|Charles Schmidt, honored by SEJ for his reporting on lead poisoning in the United States, shown here (above left), during a reporting trip to Vietnam for a story on Agent Orange. Photo: Schmidtwriting.com. Click to enlarge.|
Inside Story: How a Lauded Reporter’s ‘Open Mind’ Led Story in a Surprising Direction
Lead exposure for children is a serious health problem, but treating too many lead-exposed children could actually overburden case management systems, ultimately causing more harm. That was the surprising finding of an investigation by Charles Schmidt for Undark that was recognized by the Society of Environmental Journalists’ 2019 Annual Awards for Reporting on the Environment, for honorable mention in the explanatory reporting category.
SEJ judges said of the counterintuitive "Lead Exposure” investigation, “This seemingly improbable claim, however, is corroborated by Schmidt's stellar reporting, which includes powerful testimony from physicians, officials and, most important, lead exposure sufferers themselves.”
SEJournal Online caught up with Schmidt to ask about the project. Here is the conversation.
SEJournal: How did you get your winning story idea?
Charles Schmidt: From one of my sources. I was doing some reporting for a different story on treatments for lead poisoning, and a professor at the University of Cincinnati became very animated when I asked him about a pending drop in the blood threshold that triggers interventions for children. He was dead set against it and that piqued my curiosity. So I started digging in and found that many experts felt the same way, though most hadn't shared those opinions publicly.
SEJournal: What was the biggest challenge in reporting the pieces and how did you solve that challenge?
Schmidt: Finding the parents of a lead-exposed child who would agree to be photographed and go on record. This took weeks of time and innumerable phone calls and emails. None of the lead advocacy groups were helpful. We found a single mother who would talk. I wrote a first draft of the story with her and her child in the lede. And then at the last moment she dropped out on account of a pending lawsuit against her landlord. That set us back another month at least. Finally, the photographer I was working with, Maddie McGarvey, came through with someone else who was perfect. Thank you Maddie!
SEJournal: What most surprised you about your reporting/findings?
Schmidt: The counter-intuitive conclusion that dropping the blood-lead threshold would only further harm the children who are most at risk from lead poisoning.
SEJournal: How did you decide to tell the story and why?
Schmidt: Kudos on this one to my editor, Tom Zeller at Undark, who assigned the story and played an invaluable role in pushing it forward. I pitched it to him, he responded enthusiastically, and then I got to work. Getting the story right took an enormous amount of reporting. When your conclusions run counter to accepted orthodoxy in the lead/public health community, the reporting has to be solid. I told the story as a (beautifully illustrated — thank you again Maddie!) long-form feature.
SEJournal: What would you do differently now, if anything, in reporting or telling the story and why?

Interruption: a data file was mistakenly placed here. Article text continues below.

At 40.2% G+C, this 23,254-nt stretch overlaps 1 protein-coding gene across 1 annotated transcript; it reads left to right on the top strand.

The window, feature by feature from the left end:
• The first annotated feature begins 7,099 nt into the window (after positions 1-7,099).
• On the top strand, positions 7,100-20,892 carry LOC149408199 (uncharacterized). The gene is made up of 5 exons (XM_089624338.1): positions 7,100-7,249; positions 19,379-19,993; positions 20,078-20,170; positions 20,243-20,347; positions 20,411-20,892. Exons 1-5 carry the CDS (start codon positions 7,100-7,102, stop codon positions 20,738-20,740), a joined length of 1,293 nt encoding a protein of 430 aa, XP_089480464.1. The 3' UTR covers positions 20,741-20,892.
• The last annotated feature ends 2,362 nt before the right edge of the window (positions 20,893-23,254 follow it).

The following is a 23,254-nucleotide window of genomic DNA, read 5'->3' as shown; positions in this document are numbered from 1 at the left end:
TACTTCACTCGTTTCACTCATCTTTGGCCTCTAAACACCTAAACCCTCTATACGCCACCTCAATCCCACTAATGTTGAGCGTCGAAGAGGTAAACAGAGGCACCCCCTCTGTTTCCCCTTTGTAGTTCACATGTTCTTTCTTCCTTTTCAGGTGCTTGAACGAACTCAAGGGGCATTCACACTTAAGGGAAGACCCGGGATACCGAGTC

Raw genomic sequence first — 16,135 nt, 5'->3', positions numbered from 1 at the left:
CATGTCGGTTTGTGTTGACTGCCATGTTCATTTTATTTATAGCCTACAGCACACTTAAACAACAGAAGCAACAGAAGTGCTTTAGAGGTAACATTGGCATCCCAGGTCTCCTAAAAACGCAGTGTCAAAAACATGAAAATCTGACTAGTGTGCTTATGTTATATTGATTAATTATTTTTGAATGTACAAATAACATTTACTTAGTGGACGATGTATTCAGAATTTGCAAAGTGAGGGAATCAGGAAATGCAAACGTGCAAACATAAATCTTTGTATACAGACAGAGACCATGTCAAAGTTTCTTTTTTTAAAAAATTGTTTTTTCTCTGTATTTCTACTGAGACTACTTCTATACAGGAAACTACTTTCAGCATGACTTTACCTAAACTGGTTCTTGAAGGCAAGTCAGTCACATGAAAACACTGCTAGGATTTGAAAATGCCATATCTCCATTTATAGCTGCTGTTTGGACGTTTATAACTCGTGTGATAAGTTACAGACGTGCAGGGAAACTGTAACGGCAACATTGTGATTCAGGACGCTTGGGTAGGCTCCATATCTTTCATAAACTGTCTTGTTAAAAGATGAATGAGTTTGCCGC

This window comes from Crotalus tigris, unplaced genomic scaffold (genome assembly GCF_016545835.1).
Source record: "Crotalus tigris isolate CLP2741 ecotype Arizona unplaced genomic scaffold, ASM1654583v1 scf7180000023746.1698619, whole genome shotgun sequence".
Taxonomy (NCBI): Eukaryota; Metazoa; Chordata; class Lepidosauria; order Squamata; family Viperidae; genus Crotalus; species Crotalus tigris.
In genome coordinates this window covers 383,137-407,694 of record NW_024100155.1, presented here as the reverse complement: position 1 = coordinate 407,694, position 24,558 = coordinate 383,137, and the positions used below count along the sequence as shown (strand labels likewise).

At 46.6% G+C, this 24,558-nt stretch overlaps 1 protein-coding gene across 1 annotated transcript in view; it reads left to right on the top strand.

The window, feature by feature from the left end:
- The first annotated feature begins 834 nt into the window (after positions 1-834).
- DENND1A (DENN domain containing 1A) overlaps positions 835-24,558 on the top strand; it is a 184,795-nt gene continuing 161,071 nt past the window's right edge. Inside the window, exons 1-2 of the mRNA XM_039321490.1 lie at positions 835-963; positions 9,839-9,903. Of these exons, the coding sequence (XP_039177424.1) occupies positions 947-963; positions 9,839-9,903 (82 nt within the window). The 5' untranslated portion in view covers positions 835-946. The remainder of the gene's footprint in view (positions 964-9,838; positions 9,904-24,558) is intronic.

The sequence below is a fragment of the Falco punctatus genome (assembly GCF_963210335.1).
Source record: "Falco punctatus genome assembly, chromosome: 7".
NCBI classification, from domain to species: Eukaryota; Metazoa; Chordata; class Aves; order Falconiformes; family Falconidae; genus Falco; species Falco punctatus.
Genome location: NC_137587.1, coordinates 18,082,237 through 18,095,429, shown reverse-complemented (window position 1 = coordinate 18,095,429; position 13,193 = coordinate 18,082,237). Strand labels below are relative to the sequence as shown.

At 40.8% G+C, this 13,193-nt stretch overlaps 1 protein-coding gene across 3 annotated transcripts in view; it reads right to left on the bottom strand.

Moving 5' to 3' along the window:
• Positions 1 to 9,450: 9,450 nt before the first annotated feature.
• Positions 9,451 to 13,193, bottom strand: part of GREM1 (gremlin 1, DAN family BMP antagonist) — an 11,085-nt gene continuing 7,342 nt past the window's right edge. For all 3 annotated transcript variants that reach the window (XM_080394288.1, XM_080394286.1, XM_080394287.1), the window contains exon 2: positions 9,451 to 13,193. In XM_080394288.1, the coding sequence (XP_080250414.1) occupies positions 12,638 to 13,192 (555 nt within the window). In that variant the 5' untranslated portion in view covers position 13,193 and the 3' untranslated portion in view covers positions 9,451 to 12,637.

Schmidt: I can't think of anything I would do differently. I found the story, met personally with sources, reported it, wrote it and pretty much keeled over when it was done.
SEJournal: What lessons have you learned from your project?
Great stories can fall in your lap when you let
your sources meander a bit beyond what
you had initially set out to cover with them.
Schmidt: It really affirmed how great stories can fall in your lap when you let your sources meander a bit beyond what you had initially set out to cover with them. If you relax and listen for a while, it's possible that the detour will lead you to something unexpected and new.
SEJournal: What practical advice would you give to other reporters pursuing similar projects, including any specific techniques or tools you used and could tell us more about?
Schmidt: There are always two sides to a story and you should learn them both. That's especially true when it comes to environmental reporting. Talk to lots of people on both sides of an issue and listen to what they say. Then craft your story based on the facts that you reported and not on the biases that you came into it with. Have an open mind. Don't be afraid to go out on a limb. Report, report, report. Do the work. Hopefully, someone is paying you enough. Adequate payment is hard to come by these days, so look for efficiencies where you can.
SEJournal: Is there anything else you would like to share about this story or environmental journalism?
Schmidt: I can't think of a time that we needed great environmental reporting more than we do now.
Charles Schmidt is a science writer based in southern Maine. Trained in public health, he’s covered health, medicine, the environment, technology and other topics for more than two decades for publications including Science, Nature Biotechnology, Scientific American, Discover Magazine and The Washington Post. Schmidt is a recipient of the National Association of Science Writers’ Science in Society Journalism Award for his coverage of electronic waste exports to China. And he’s also a member of the Joint Chiefs, a Portland, Maine rock and roll band.
* From the weekly news magazine SEJournal Online, Vol. 6, No. 14. Content from each new issue of SEJournal Online is available to the public via the SEJournal Online main page. Subscribe to the e-newsletter here. And see past issues of the SEJournal archived here.